”Ciorras (Irish for the cirrus cloud formation and pronounced ‘Kirrus’) are what some might call the ‘manufactured’ band that were created and groomed on the successful TG4 series Lorg Lunny. The term ‘manufactured’ could hold a certain stigma if you contextualise it with the many reality TV music shows that are currently so popular.
These guys however, did not decide to audition, they were sourced personally by none other than the legendary Donal Lunny and when Lunny decides to invest his time and effort into something, you know the man with the musical Midas touch will have uncovered not just one bar of gold but a whole cave of it. Silver Lining excellently utilises the amalgamation of talent that exists within Ciorras especially in the combination of arrangements.
The syncopated rhythms on Runaway induce a subliminal fusion of instrumentals that drive into McGoldrick’s Farewell to Whalley Range, the whole composition enhanced with a textured, funky edge. I keep getting drawn to Rainbow which incorporates Harvey’s Reel,‘Andy Broon’s’ and a scintillating Mackerel and Tatties. The set starts with a carefully paced cadence and builds up into an inferno before suddenly reverting back to the definitively slow paced tempo of the start. I can’t say it better than the sleeve notes where it’s defined as ‘an arc of rhythmic and melodic colours’ that make up the rainbow, all I can say is listen to it!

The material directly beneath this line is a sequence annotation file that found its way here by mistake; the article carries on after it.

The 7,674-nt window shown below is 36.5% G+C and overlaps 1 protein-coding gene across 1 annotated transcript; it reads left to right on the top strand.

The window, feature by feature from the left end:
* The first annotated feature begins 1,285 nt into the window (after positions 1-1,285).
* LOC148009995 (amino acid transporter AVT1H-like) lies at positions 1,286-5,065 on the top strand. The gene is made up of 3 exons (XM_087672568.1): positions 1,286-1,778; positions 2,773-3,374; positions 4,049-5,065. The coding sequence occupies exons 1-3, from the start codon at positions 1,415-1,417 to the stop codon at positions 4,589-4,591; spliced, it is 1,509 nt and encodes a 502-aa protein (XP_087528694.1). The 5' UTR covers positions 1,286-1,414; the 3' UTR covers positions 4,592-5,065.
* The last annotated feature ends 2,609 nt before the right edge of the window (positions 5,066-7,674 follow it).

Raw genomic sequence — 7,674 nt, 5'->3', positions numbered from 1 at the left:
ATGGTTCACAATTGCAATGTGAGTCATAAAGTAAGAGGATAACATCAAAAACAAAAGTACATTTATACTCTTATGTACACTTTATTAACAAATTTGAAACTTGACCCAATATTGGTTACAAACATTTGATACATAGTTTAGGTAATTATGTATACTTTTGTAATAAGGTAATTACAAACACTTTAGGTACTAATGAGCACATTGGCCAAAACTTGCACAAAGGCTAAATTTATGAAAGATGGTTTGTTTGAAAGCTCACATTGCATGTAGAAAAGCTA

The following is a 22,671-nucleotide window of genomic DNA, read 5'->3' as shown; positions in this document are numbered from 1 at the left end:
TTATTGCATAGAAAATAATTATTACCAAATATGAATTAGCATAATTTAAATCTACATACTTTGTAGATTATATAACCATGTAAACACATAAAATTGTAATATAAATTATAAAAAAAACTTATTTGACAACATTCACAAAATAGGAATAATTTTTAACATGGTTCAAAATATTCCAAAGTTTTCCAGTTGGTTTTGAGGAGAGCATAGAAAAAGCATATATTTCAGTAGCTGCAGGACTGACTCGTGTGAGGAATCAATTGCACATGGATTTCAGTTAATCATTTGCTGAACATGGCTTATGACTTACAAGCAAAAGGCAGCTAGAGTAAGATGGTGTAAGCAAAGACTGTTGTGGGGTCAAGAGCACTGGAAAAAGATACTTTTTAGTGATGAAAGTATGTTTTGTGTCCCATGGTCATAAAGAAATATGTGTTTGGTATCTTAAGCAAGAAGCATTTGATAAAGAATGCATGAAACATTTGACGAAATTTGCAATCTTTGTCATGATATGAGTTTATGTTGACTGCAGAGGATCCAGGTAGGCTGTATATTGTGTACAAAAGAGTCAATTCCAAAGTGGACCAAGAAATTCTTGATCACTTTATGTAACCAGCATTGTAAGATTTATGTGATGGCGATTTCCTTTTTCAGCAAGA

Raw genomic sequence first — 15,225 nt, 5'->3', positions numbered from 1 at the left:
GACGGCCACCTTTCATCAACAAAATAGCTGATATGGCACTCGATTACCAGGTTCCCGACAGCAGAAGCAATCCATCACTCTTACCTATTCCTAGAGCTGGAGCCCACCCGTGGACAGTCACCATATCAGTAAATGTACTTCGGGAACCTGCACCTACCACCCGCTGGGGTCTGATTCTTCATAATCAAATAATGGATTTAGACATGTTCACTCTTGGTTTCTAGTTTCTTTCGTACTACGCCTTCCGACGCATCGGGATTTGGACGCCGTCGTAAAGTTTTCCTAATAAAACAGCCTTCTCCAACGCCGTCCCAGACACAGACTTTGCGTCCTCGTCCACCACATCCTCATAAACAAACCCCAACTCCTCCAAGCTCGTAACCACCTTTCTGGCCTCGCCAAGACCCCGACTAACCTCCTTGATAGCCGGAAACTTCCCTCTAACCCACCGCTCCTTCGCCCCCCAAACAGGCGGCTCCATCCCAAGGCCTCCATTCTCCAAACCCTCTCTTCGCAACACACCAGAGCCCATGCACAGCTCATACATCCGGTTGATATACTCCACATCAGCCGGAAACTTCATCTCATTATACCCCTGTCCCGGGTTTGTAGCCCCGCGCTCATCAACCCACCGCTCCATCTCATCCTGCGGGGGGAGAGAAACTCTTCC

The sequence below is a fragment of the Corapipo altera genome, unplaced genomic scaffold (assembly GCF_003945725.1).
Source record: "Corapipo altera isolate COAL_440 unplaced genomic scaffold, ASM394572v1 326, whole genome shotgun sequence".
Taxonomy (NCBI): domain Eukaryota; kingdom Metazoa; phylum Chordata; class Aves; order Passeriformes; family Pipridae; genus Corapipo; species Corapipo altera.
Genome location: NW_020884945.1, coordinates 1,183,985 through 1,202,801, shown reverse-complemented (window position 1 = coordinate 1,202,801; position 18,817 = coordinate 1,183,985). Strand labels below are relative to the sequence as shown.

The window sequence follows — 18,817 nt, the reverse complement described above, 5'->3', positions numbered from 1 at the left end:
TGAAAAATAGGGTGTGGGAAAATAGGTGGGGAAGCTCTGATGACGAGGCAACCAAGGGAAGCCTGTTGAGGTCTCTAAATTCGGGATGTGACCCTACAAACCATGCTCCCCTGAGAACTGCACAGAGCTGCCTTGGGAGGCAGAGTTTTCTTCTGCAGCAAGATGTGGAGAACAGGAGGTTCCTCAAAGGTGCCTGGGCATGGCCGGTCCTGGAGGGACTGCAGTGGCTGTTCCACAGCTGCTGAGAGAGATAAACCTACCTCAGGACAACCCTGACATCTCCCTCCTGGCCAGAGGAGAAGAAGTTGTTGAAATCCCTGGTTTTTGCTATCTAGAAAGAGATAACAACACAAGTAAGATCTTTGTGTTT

Richard Thompson’s Farewell Farewell is a vocal standout. Ciara Cunningham enters the lyrics and grabs them by the gut and twists them into an emotional tear jerker that hits hard. Her voice evokes sentiment and the melodic accompaniment reinforces the poignancy of the song.
Silver Lining has only eight tracks - maybe it’s deliberate as it does leave you wanting to hear more of the band. What’s important though is that Ciorras are proving themselves to be the progressive group that Lunny set out to deliver. Intriguingly complex arrangements delivered with a confidence and panache that compels you to listen.
A definite winner.”
Irish Music Magazine, April 2011. Eileen McCabe